The experience of sacrificing for Team USA under his belt likely made the thought of sharing the spotlight with LeBron James and Dwyane Wade with Miami a much easier pill to swallow years later and played a big part in Bosh’s vital role as a supporting star in two championship runs.
Dwyane Wade Alludes to Heat Disrespect
The Redeem Team isn’t all positive news for the Miami Heat. While speaking about feeling disrespected prior to the Beijing Games, Wade observes, “I understood it, but I was pissed. Because it was just a part of my never-ending story of always feeling like they don’t appreciate you. You’ve been forgotten.”

Following knee and shoulder surgeries, he was driven to prove to Team USA that he was the same player as before the injuries.

“Same thing in grade school. Same thing in high school. Same thing in the NBA. Same thing in the Olympics.”

Italics added: It’s clear who Wade believes didn’t appreciate him in the NBA, as that was the sticking point and main reason for leaving the Miami Heat in the 2016 free agency for the Chicago Bulls.
LeBron on Playing with Stars
The Redeem Team features an abundance of behind-the-scenes videos of the team during its gold medal journey, but one speech LeBron James delivers to the team sticks out as a precursor to his signing with the Heat in 2010.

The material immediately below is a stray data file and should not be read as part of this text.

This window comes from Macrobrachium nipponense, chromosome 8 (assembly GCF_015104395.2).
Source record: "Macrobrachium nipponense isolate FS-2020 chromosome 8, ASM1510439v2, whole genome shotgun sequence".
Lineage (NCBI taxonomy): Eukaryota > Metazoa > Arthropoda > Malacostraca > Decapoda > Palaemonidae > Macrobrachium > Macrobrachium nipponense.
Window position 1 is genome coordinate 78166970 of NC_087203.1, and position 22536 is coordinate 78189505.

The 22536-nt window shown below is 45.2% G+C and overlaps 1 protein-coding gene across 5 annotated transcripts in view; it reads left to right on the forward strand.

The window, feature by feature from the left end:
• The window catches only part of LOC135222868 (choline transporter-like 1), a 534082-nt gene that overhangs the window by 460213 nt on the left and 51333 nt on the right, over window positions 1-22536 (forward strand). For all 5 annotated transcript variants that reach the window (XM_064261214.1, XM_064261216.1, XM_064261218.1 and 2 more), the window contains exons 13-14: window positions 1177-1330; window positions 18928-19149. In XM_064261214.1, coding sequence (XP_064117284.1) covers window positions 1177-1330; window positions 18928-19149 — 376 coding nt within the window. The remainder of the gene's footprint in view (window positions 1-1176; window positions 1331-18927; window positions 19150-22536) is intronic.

LeBron is shown telling his fellow players that he could see himself getting used to being surrounded by elite teammates:

“We gotta be a no-excuse team. I know I’m guilty of this sometimes. I sit at home and say, ‘If I had Dwight Howard on my team or if I had Carlos Boozer on my team or if I had Chris Paul as my point guard, I’d win an NBA Championship.’ I got all y’all on this team. So, what’s my excuse now? Do we all have an excuse? We don’t. This is everything that we always dreamed of, of having that guy next to you and winning something. I don’t have no excuse now. None of us.”

Seeing as the Cleveland Cavaliers did little to provide LeBron with Team USA-caliber teammates in the years to follow, it’s no surprise he was eager to get back to playing with a few of his Olympic teammates on a nightly basis.
Coach K Teaches LeBron Accountability
One of the documentary’s prominent storylines is Duke’s legendary coach Mike Krzyzewski being called on to coach NBA players in one of the most pivotal moments of USA basketball history. While admitting he was turned off by the idea of learning from Coach K at first — because everyone hates Duke — LeBron later says he admired Coach K for keeping him accountable.

“Coach K had a way of keeping players accountable,” James said in an interview for the film. “Throughout my career, I’ve always played best for coaches that hold me accountable.”

That comment, coupled with the knowledge that LeBron’s best years came with the Miami Heat under coach Erik Spoelstra, betrays his belief that the tough-love, hard-working approach that comes with Heat culture is what got the best of him.

This observation is especially interesting with the knowledge that LeBron’s desire for more freedom and less structure was at least partially responsible for his departure from the Heat in 2014.